• Consulted with 15+ crypto clients on their marketing strategies
  • Built and launched CryptoTracker with some awesome partners including ADconity, LocalEthereum, Heat Wallet, CXO and Gem
  • Built and launched CryptoFirst with Crypto.com
  • Built BitcoinPredictions that I’ve yet to launch
  • Built and launched LamboIndex
  • Built FlyContinents which allows you to search for the cheapest flights when flying from one contitent to another (it’s a bit buggy – need to find a better API)
  • Started building a SaaS platform in the crypto space which I’ve since paused pending better market conditions
  • Rebranded GrowthList which will be my sole focus for 2019


  • Spain – Barcelona, Mulaga, Zaragoza, San Sebastian, Bilbao
  • Italy – Florence, Siena, San Gimignano, Chianti, Cinque Terre, Pisa, Genoa, Rome
  • Thailand – Bangkok, Ubon Ratchathani
  • Malta
  • Monaco
  • Istanbul
  • Budapest
  • Lisbon
  • Vienna
  • Hong Kong
  • London
  • Dubai

Best Restaurants

The very best restaurants I visited this year:

Best hotels


2018 goals were:

  • Get a family home, school and a small office set up in Barcelona
  • Solely focus on crypto (both trading and CryptoWeekly)
  • Find really smart people to work with and learn from

I’m pretty stocked I completed all 3 goals I set for myself.

My goals for 2019 are:

  • Rein back work – I haven’t stopped this year and I’m seriously feeling burned out. Would be nice to take a whole month off when our new kiddo arrives.
  • I want to do more for those in need – not just financially, but with a hands-on approuch
  • Start a podcast interviewing people from all walks of life (not just business). Would be cool to set up a low-cost studio anyone could come in and use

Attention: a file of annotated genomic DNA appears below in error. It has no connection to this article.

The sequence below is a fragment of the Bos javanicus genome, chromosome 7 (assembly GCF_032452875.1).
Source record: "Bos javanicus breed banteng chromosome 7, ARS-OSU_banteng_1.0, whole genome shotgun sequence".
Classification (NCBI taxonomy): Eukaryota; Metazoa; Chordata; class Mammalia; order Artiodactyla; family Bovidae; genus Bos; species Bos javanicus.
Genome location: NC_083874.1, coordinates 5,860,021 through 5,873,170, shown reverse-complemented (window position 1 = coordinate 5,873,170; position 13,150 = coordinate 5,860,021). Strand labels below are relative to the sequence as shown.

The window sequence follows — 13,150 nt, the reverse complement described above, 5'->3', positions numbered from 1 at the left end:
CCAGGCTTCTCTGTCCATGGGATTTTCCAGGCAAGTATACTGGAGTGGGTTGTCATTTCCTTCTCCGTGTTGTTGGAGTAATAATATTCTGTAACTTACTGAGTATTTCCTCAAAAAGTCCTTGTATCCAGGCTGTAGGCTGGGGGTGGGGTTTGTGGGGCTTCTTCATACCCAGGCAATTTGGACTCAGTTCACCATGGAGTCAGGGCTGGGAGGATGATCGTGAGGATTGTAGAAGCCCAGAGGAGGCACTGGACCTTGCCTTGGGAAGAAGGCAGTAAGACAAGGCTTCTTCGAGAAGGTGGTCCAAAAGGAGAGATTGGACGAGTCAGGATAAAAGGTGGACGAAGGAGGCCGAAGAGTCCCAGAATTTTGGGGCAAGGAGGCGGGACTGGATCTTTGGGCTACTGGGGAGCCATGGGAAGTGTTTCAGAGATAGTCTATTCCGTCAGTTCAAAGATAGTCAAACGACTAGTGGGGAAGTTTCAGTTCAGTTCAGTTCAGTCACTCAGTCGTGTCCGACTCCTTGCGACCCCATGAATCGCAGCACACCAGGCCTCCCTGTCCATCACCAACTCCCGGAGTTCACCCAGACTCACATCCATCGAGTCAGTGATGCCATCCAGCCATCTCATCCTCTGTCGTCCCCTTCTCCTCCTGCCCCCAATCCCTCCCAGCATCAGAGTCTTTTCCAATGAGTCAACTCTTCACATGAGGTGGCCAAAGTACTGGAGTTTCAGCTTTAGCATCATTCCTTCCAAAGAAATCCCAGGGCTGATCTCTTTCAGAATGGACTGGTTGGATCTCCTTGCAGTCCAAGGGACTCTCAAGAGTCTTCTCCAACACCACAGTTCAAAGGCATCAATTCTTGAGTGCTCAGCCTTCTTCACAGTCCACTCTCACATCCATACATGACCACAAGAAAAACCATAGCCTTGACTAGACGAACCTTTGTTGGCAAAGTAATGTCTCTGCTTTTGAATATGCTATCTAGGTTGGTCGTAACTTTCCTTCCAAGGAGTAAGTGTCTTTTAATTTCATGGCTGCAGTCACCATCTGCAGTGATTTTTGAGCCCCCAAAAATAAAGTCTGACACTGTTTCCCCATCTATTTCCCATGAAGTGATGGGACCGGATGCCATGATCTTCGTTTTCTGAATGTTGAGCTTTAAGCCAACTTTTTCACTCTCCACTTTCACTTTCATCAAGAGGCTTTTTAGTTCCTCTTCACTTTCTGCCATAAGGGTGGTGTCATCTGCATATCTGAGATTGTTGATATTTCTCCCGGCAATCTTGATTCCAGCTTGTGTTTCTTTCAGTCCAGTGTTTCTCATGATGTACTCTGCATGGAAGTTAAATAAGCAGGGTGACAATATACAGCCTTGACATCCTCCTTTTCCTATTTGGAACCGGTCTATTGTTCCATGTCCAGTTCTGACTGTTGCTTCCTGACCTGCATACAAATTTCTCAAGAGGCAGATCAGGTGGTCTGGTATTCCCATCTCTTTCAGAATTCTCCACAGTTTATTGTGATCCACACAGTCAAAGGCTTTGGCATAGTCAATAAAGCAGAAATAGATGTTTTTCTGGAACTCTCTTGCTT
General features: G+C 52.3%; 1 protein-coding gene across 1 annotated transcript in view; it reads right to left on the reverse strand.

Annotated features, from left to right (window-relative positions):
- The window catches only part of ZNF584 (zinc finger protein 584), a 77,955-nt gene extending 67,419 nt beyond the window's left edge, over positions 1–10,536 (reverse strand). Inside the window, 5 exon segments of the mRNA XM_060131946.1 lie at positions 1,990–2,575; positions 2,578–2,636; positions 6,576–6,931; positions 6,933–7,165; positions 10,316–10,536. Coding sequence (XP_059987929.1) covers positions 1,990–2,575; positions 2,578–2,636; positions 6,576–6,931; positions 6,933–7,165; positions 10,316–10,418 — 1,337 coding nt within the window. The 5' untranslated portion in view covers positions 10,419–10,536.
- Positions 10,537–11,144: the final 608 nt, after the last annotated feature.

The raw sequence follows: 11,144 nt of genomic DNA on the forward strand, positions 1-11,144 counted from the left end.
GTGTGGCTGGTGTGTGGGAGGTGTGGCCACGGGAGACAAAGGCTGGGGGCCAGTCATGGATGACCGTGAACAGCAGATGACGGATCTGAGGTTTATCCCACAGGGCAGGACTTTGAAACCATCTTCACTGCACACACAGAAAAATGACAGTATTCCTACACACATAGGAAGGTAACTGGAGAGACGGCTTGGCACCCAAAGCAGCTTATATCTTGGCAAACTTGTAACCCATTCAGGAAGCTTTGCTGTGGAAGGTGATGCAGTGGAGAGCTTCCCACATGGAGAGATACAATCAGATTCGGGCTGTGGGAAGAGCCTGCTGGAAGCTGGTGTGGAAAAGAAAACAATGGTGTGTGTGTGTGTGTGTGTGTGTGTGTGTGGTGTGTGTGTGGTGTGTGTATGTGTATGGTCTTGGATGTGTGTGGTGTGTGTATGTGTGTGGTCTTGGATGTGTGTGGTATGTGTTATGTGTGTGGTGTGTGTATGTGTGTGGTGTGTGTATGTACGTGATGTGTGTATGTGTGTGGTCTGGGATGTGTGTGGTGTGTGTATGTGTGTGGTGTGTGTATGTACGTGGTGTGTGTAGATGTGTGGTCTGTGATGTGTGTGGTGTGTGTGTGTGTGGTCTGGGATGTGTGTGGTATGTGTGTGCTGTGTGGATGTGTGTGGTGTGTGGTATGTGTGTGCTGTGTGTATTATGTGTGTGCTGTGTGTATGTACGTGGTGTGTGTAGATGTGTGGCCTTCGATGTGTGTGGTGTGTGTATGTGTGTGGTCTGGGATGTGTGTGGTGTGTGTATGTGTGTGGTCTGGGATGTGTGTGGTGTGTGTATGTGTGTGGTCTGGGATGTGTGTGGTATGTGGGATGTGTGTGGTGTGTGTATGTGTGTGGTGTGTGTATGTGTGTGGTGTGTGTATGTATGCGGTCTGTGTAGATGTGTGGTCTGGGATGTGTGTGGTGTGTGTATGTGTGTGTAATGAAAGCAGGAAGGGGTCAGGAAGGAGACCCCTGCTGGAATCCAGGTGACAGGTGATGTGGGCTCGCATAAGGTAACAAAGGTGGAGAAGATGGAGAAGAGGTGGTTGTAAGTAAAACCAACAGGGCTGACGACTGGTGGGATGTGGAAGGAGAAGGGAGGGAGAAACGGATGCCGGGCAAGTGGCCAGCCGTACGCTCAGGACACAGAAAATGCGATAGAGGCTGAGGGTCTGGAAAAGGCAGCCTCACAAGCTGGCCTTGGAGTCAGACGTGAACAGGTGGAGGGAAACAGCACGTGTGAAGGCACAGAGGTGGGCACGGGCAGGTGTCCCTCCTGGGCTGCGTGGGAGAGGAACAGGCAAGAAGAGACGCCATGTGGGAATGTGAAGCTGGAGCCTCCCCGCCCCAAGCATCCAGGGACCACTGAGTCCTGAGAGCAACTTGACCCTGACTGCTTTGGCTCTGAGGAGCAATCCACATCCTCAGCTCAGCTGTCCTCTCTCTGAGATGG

How was 2018 for you?

What’s happening at Ethereum?

Like the rest of the crypto markets, Ethereum has had a wild year. As the price of one ether has whipsawed between highs of $1,389 and lows of just $87 over the course of 2018, the platform’s developer community has continued to quietly build out more Dapps and use cases for the network. But even so, there are storm clouds on the horizon in the near term, as development teams continue to face scalability challenges and some of the biggest Ethereum projects encounter serious operational headwinds.

One of the most prolific contributors to the Ethereum ecosystem to date is ConsenSys, best described as a kind of app studio for crypto – and Ethereum in particular. But a recent report from Forbes has revealed that the business, despite being well-funded, is burning through nearly $100M per year, with no profitability in sight.

Yesterday, ConsenSys confirmed that it would be laying off 13% of its staff across all of its startups, contributing to a broader concern that mass layoffs could begin hitting other businesses in crypto during an extended bear market.

Ethereum’s development ecosystem is facing challenges, too. Development on plasma (once heralded as a short-term fix for Ethereum’s scaling woes) has slowed in favor of zk-snarks, a form of cryptography also used by Zcash that can aggregate transactions into batches, rather than processing them one at a time. The platform’s relative centralization remains a concern as well – and this has led to projects like slow.trade launching, which aim to make Ethereum’s original vision of decentralization a reality.